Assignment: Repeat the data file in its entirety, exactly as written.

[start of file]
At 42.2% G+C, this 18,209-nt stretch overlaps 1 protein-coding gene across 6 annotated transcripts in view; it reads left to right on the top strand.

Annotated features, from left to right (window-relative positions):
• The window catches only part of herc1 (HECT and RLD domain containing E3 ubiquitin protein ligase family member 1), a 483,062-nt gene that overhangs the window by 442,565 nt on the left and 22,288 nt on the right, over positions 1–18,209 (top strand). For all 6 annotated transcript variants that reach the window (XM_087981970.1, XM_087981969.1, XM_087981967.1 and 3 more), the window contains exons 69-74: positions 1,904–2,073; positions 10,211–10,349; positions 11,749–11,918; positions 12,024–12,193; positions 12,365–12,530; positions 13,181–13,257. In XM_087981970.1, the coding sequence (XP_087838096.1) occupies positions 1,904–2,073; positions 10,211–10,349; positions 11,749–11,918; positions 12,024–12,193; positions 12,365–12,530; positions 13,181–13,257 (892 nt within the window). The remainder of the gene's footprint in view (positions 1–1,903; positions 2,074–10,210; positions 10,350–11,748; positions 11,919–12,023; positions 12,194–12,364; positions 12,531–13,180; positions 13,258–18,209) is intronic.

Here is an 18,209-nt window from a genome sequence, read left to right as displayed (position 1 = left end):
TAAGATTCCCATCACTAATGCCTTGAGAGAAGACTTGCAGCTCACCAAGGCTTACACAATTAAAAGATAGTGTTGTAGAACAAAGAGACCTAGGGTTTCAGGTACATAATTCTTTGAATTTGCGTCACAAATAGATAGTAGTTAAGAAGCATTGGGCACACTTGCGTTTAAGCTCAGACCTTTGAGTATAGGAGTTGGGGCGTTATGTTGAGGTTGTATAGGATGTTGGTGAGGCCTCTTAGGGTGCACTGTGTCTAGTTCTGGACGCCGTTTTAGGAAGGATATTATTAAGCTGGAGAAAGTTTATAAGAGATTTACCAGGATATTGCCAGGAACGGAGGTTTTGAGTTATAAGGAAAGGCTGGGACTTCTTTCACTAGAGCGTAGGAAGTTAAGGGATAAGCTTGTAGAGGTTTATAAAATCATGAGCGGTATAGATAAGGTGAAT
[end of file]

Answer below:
At 42.2% G+C, this 18,209-nt stretch overlaps 1 protein-coding gene across 6 annotated transcripts in view; it reads left to right on the top strand.

Annotated features, from left to right (window-relative positions):
• The window catches only part of herc1 (HECT and RLD domain containing E3 ubiquitin protein ligase family member 1), a 483,062-nt gene that overhangs the window by 442,565 nt on the left and 22,288 nt on the right, over positions 1–18,209 (top strand). For all 6 annotated transcript variants that reach the window (XM_087981970.1, XM_087981969.1, XM_087981967.1 and 3 more), the window contains exons 69-74: positions 1,904–2,073; positions 10,211–10,349; positions 11,749–11,918; positions 12,024–12,193; positions 12,365–12,530; positions 13,181–13,257. In XM_087981970.1, the coding sequence (XP_087838096.1) occupies positions 1,904–2,073; positions 10,211–10,349; positions 11,749–11,918; positions 12,024–12,193; positions 12,365–12,530; positions 13,181–13,257 (892 nt within the window). The remainder of the gene's footprint in view (positions 1–1,903; positions 2,074–10,210; positions 10,350–11,748; positions 11,919–12,023; positions 12,194–12,364; positions 12,531–13,180; positions 13,258–18,209) is intronic.

Here is an 18,209-nt window from a genome sequence, read left to right as displayed (position 1 = left end):
TAAGATTCCCATCACTAATGCCTTGAGAGAAGACTTGCAGCTCACCAAGGCTTACACAATTAAAAGATAGTGTTGTAGAACAAAGAGACCTAGGGTTTCAGGTACATAATTCTTTGAATTTGCGTCACAAATAGATAGTAGTTAAGAAGCATTGGGCACACTTGCGTTTAAGCTCAGACCTTTGAGTATAGGAGTTGGGGCGTTATGTTGAGGTTGTATAGGATGTTGGTGAGGCCTCTTAGGGTGCACTGTGTCTAGTTCTGGACGCCGTTTTAGGAAGGATATTATTAAGCTGGAGAAAGTTTATAAGAGATTTACCAGGATATTGCCAGGAACGGAGGTTTTGAGTTATAAGGAAAGGCTGGGACTTCTTTCACTAGAGCGTAGGAAGTTAAGGGATAAGCTTGTAGAGGTTTATAAAATCATGAGCGGTATAGATAAGGTGAAT